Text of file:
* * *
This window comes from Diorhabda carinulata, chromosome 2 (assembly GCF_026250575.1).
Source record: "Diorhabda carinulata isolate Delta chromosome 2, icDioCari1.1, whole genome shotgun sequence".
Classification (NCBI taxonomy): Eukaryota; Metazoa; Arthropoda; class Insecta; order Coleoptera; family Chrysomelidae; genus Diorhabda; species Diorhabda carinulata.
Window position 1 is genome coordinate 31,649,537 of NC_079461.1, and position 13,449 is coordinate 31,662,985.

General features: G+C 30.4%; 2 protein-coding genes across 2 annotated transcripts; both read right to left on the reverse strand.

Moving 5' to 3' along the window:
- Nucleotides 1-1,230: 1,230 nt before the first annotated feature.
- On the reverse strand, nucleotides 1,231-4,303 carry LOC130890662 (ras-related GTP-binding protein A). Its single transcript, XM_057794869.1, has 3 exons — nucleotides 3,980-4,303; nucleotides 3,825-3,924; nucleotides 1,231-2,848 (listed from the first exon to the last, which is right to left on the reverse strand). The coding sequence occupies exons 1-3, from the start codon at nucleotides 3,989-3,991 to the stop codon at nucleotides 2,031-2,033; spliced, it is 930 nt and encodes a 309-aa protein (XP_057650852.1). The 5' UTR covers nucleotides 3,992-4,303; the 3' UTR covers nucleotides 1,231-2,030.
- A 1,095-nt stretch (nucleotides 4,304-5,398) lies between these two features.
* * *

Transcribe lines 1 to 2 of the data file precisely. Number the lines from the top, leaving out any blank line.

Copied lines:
This window comes from Diorhabda carinulata, chromosome 2 (assembly GCF_026250575.1).
Source record: "Diorhabda carinulata isolate Delta chromosome 2, icDioCari1.1, whole genome shotgun sequence".